Dozens die as ter­ror­ists try to seize east Afghanistan

The Daily Telegraph - - News - By Ben Farmer DEFENCE COR­RE­SPON­DENT

DOZENS were killed yes­ter­day as se­cu­rity forces fought Isil mil­i­tants try­ing to seize power in parts of eastern Afghanistan.

Fight­ers pledg­ing al­le­giance to the ter­ror­ist move­ment, also known as Daesh, at­tacked check­points in the Kot area of Nan­garhar prov­ince.

As many as 36 mil­i­tants were killed in the as­saults, with at least a dozen po­lice and civil­ians also los­ing their lives.

It comes three months af­ter pres­i­dent Ashraf Ghani said the ter­ror­ists had been wiped out in Afghanistan.

Ex­trem­ists had set up an off­shoot of the Is­lamic State of Iraq and the Le­vant (Isil) mil­i­tant group there in 2014, go­ing on to fight both the Afghan gov­ern­ment and Tal­iban in­sur­gents in a bid to in­crease their in­flu­ence.

The US mil­i­tary es­ti­mates up to 3,000 Isil fight­ers are in Afghanistan, mostly dis­af­fected Pak­istani and Afghan Tal­iban, as well as Uzbek Is­lamists and lo­cals.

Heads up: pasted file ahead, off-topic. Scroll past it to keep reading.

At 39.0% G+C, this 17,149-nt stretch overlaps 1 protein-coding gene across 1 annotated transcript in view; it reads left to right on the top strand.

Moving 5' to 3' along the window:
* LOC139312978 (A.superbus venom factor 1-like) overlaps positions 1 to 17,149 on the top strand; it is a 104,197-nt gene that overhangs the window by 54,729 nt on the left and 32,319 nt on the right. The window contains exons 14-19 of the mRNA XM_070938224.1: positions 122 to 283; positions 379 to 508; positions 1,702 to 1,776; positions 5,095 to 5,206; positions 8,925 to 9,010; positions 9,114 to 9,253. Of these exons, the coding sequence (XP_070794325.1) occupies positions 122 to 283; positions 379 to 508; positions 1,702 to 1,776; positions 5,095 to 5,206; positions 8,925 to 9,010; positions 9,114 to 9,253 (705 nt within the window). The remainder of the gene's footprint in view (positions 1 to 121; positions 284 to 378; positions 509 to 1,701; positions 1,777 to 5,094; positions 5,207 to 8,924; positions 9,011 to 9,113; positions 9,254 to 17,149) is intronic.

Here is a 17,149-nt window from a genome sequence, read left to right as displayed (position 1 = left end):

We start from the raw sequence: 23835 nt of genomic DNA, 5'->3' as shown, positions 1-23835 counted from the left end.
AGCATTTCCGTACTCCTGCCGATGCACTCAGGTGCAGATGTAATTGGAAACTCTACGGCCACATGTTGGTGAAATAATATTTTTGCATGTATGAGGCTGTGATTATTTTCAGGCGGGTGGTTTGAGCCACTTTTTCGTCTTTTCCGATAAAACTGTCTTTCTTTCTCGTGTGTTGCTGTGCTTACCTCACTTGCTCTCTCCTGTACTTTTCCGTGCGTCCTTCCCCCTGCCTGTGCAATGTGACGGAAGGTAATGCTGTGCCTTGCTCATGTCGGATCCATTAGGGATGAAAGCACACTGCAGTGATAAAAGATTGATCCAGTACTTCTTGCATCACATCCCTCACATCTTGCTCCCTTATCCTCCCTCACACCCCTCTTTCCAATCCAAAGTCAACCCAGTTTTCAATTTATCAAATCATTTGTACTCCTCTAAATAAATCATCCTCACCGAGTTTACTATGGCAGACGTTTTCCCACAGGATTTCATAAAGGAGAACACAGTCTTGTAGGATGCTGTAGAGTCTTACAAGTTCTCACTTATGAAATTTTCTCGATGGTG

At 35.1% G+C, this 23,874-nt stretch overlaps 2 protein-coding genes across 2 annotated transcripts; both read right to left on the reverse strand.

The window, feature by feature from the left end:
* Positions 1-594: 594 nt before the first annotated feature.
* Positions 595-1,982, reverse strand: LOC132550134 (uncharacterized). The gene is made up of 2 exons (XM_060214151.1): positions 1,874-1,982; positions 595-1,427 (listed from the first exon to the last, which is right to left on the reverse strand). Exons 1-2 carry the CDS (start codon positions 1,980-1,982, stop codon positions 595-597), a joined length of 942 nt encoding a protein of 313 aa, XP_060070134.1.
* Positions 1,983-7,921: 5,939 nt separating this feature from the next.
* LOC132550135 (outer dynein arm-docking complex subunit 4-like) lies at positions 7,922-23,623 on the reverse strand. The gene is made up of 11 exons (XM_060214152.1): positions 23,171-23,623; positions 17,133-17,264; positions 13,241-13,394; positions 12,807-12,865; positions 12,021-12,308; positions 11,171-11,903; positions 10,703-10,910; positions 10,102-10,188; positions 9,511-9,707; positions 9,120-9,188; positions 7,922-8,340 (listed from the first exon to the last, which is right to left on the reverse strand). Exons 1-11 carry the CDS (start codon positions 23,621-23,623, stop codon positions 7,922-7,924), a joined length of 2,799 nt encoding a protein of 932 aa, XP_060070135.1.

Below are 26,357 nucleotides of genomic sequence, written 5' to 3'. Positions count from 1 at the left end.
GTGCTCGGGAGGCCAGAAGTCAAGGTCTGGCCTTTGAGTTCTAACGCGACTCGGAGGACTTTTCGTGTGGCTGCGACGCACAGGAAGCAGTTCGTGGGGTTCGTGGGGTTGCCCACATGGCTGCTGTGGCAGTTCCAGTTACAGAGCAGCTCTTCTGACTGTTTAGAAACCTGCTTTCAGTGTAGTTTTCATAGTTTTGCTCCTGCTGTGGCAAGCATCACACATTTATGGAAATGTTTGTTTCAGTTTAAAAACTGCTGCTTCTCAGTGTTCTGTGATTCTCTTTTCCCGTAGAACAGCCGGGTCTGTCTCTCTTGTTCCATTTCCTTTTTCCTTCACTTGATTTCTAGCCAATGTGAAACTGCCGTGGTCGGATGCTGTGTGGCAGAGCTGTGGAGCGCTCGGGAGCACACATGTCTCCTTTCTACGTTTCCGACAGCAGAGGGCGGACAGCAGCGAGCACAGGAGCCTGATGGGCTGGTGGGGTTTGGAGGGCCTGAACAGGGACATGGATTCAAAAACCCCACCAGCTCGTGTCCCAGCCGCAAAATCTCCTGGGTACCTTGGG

Saleem Khan Kun­duzi, the gov­er­nor of Nan­garhar prov­ince, said: “There is no doubt that Daesh do not re­spect any­one.

“They kill peo­ple, re­gard­less of whether they’re a child or a woman. They burn down madrasas, mosques and schools.”

Sediq An­sari, the head of Afghanistan’s civil so­ci­ety fed­er­a­tion, blamed lo­cal lead­ers for fail­ing to tackle the threat from Isil.

He told the Reuters news agency: “They should be ac­count­able for ev­ery drop of blood that has been shed in Nan­garhar so it be­comes a les­son to other of­fi­cials.”

Isil is also a bit­ter foe of the Tal­iban move­ment in Afghanistan, which it ac­cuses of lack­ing Is­lamic zeal.

The US Air Force has be­gun launch­ing air strikes on its po­si­tions in the coun­try.

So far this year, 60 to 80 Amer­i­can air raids have tar­geted Isil in Afghanistan, in­clud­ing at­tacks by drones and strike air­craft.

Isil’s lead­er­ship is now be­lieved to have left Nan­garhar and moved north­wards into the neigh­bour­ing Ku­nar prov­ince.

That could be the next tar­get if the group has the strength to ex­pand.

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